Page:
Half of Cabrera's 12 home runs since Aug. 31 either changed the lead or stretched it from one run to multiple runs. He scored or drove in nearly a third of Detroit's runs in September, and he made at least three defensive plays over the final week-plus that saved runs in close contests. All the while, he played with a bounce in his step and a smile on his face that were difficult to find in some past Septembers.
Whether or not he wins the AL Most Valuable Player Award, Cabrera plays with as much pressure as any player in the Junior Circuit. When the Tigers clinched last year's division title, you could see a sense of relief on his face as he sat back and watched teammates celebrate. This year, the sense from Cabrera was that it was a step.
"Right now, we're excited because we're winning," Cabrera said Monday. "We've got to be ready for the playoffs, and that's our goal right now."
That's the kicker: Between Detroit's run to the AL Championship Series, Milwaukee's drive to the National League Championship Series last October behind Fielder and even the Cardinals' World Series victory featuring reliever Octavio Dotel, every prominent Tiger comes in with recent postseason experience. They know the process, and they know the expectations.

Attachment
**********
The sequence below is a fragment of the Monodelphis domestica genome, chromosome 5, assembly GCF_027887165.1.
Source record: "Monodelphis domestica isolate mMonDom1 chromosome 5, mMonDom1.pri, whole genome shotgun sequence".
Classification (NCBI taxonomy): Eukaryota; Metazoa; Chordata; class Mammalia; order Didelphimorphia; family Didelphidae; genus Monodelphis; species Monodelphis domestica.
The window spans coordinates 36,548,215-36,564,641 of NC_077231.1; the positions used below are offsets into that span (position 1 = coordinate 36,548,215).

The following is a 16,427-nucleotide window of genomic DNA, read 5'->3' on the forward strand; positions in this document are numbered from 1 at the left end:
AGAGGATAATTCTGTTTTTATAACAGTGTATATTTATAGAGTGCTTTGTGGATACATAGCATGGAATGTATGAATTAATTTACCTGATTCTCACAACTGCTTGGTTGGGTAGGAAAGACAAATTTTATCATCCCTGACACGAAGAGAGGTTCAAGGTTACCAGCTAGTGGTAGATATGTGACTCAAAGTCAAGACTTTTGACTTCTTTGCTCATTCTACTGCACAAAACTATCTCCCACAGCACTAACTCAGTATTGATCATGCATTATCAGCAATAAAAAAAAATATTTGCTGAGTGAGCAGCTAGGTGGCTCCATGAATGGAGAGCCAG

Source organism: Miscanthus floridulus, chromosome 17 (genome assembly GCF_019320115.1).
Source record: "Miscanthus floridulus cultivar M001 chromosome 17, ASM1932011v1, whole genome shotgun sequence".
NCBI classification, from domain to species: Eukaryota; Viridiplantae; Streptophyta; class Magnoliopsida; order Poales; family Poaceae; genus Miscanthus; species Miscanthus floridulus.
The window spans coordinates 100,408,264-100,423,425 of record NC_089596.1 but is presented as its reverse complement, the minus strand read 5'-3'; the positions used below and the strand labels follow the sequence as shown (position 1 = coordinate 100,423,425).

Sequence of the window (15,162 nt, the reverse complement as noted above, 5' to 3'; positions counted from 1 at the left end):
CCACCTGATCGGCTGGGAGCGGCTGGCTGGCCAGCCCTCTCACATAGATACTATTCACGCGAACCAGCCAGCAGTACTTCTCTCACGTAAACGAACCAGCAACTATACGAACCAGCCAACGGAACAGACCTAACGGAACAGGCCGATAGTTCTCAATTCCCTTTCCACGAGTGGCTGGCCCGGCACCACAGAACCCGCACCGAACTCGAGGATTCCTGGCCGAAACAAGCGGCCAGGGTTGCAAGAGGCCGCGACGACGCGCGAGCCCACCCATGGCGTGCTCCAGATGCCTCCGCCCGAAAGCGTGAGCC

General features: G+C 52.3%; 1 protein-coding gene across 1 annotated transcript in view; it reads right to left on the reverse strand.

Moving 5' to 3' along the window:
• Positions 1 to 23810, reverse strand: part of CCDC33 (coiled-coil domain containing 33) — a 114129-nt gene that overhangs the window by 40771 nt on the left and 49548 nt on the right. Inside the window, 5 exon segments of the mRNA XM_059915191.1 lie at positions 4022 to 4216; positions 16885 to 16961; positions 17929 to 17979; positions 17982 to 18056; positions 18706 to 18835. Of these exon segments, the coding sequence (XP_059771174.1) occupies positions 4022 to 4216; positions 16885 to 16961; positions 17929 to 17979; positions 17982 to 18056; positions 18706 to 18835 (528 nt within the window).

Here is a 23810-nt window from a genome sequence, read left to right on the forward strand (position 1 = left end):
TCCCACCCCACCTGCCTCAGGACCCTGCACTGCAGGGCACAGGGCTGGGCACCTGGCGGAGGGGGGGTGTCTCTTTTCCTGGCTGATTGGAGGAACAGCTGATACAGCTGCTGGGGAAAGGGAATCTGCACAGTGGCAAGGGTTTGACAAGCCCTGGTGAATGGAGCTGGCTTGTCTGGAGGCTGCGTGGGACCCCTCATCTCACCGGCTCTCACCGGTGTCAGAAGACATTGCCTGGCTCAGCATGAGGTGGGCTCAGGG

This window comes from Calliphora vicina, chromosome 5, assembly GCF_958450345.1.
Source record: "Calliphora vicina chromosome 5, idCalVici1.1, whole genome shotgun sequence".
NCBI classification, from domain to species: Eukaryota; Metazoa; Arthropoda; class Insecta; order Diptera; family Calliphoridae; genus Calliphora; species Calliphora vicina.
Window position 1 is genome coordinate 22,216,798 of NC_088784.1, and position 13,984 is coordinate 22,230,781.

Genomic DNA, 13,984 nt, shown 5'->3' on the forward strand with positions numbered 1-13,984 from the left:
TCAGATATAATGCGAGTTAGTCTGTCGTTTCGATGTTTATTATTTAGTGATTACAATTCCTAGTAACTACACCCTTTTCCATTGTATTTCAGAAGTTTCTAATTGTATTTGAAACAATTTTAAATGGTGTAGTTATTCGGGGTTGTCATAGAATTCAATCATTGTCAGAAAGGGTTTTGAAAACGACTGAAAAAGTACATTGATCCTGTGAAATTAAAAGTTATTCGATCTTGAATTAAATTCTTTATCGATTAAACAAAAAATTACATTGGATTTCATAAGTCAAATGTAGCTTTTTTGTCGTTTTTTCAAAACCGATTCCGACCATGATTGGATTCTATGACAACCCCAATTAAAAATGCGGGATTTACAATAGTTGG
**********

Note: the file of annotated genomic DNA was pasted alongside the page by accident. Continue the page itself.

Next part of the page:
They also know from watching that it's not always the best team that wins it all, but the hottest.
"This is what we play for," Leyland said. "We have a chance to play for the big prize. This is why Mr. [Mike] Ilitch owns the team, to get the prize."
It took them a while, but at just the right time, they're playing like a team that could get the prize.
"It's where you finish, not where you start," Verlander said. "I think everybody here's really excited."